In 1897, Labouchère was accused in the press of share-rigging, using Truth to disparage companies, advising shareholders to dispose of their shares and, when the share prices fell as a result, buying them himself at a low price. When he failed to reply to the accusations, his reputation suffered accordingly.[31] He was sworn in as a member of the Privy Council on 14 February 1906.[32] After the Liberals' victory in the 1906 election, Labouchère was again denied a cabinet position by the Liberal leadership; he resigned his seat and retired to Florence. He died there seven years later, leaving a fortune of half a million pounds sterling[n 4] to his daughter Dora, who was by then married to Carlo, Marchese di Rudini.[5]


  • Beckett, Francis (2000). Clem Attlee. Politico's Publishing Limited. p. 199. ISBN 1-902301-70-6.
  • Bogdanor, Vernon (1997). The Monarchy and the Constitution. Oxford: Oxford University Press. ISBN 0-19-829334-8.
  • Jenkins, Roy (1998). The Chancellors. London: Macmillan. ISBN 0-333-73057-7.
  • Sherson, Erroll (1925). London's Lost Theatres of the Nineteenth Century. London: Bodley Head. OCLC 51413815.
  • Thorold, Algar (1913). The Life of Henry Labouchere. New York and London: G. P. Putnam's Sons. OCLC 400277.[34]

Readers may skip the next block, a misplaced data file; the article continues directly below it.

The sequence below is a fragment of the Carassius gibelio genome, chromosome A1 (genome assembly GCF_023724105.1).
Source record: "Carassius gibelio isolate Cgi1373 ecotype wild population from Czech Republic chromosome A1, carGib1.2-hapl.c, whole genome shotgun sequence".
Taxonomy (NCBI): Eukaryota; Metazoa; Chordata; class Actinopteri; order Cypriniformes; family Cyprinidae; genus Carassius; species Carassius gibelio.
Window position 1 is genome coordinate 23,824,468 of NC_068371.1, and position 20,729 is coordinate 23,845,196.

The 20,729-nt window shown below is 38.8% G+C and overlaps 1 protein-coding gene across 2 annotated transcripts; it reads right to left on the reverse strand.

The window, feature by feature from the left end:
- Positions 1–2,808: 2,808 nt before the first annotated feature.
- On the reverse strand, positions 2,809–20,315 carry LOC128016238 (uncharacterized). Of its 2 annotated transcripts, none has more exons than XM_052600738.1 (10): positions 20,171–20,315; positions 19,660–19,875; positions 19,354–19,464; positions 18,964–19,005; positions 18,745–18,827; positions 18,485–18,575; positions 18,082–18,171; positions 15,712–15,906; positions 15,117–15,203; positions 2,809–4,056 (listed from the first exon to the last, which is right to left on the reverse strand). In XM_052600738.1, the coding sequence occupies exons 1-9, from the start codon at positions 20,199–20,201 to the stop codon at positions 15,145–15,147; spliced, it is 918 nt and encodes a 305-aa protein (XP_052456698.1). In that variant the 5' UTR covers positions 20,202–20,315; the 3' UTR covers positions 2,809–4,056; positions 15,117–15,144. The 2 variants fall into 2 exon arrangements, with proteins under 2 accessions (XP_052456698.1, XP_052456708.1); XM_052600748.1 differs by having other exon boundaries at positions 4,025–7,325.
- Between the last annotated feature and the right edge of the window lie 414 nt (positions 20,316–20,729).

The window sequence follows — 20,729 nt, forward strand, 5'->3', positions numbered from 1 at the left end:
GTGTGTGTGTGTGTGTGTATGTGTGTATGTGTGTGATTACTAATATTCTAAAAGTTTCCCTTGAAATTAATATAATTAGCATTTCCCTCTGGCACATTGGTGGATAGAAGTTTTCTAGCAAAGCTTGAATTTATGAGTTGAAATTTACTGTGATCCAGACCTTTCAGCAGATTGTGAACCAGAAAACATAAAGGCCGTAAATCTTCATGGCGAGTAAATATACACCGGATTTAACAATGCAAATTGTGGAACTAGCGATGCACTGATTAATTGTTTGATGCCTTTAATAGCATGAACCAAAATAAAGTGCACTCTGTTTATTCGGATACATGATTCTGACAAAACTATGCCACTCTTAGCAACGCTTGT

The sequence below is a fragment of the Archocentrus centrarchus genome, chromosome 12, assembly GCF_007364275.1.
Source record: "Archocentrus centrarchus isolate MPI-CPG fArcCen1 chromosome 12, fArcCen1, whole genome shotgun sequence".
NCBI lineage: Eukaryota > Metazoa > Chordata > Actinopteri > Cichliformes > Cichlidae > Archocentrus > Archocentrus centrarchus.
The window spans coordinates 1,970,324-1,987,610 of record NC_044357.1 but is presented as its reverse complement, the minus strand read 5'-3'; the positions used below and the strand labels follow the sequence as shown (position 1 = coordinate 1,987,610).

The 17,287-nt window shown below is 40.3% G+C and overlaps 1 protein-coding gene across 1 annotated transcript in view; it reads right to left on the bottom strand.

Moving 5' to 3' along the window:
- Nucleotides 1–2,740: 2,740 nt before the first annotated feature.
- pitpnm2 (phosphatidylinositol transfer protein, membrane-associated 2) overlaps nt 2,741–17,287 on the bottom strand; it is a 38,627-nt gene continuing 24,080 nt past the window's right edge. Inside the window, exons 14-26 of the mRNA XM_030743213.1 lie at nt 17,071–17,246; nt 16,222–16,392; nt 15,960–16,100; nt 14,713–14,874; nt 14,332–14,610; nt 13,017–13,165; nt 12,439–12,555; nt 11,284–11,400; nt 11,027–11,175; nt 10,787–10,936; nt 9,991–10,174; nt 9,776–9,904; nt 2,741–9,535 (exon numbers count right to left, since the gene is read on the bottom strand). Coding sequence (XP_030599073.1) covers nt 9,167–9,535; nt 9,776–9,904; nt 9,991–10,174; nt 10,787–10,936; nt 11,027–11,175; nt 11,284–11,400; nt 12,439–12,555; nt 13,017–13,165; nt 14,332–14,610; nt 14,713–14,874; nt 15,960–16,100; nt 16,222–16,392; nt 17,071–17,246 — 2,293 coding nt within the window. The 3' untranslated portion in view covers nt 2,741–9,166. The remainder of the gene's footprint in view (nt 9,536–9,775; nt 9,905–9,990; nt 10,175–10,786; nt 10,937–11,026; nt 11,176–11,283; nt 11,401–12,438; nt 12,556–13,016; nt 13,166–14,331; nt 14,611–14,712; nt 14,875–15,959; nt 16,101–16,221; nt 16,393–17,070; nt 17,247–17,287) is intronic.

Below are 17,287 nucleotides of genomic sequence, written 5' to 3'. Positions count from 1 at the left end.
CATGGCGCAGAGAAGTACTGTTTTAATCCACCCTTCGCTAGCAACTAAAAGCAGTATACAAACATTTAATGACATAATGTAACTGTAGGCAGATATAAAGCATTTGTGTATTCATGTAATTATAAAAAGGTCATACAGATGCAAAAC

Further readingEdit

Works (examples)Edit

Notes and referencesEdit

  1. ^ The Criminal Law Amendment Bill, 1885 was introduced to outlaw sex between men and underage girls.[24]
  2. ^ Labouchère's contemporary Frank Harris wrote that Labouchère proposed the amendment to make the law seem "ridiculous" and so discredit it in its entirety; some historians agree, citing Labouchère's habitual obstructionism and other attempts to sink this bill by the same means. Others write that Labouchère's role in the Cleveland Street scandal makes it plain that he was strongly in favour of using the criminal law to control male sexuality, despite his own irregular private life.[25][26][27]
  3. ^ Francis Beckett (quoting from the diaries of Sir Alan Lascelles) claims otherwise, suggesting that George VI vetoed the appointment of Hugh Dalton as foreign secretary by Clement Attlee in 1945.[29] Roy Jenkins, however, notes that Attlee ignored the king's advice, which was given on 26 July 1945, and offered the foreign secretaryship to Dalton the following day, later changing his mind after receiving representations from Herbert Morrison and senior civil servants.[30]
  4. ^ £500,000 in 1912 equates to around £48,630,000 in 2019, according to calculations based on the Consumer Price Index measure of inflation.[33]
  1. ^ a b "Henry Du Pre Labouchere", The Twickenham Museum, accessed 3 March 2014
  2. ^ Thorold, p. 13
  3. ^ Thorold, p. 16
  4. ^ Booth, Michael R. "Terry, Dame Ellen Alice (1847–1928)", Oxford Dictionary of National Biography, Oxford University Press, September 2004; online edition, January 2008, accessed 4 January 2010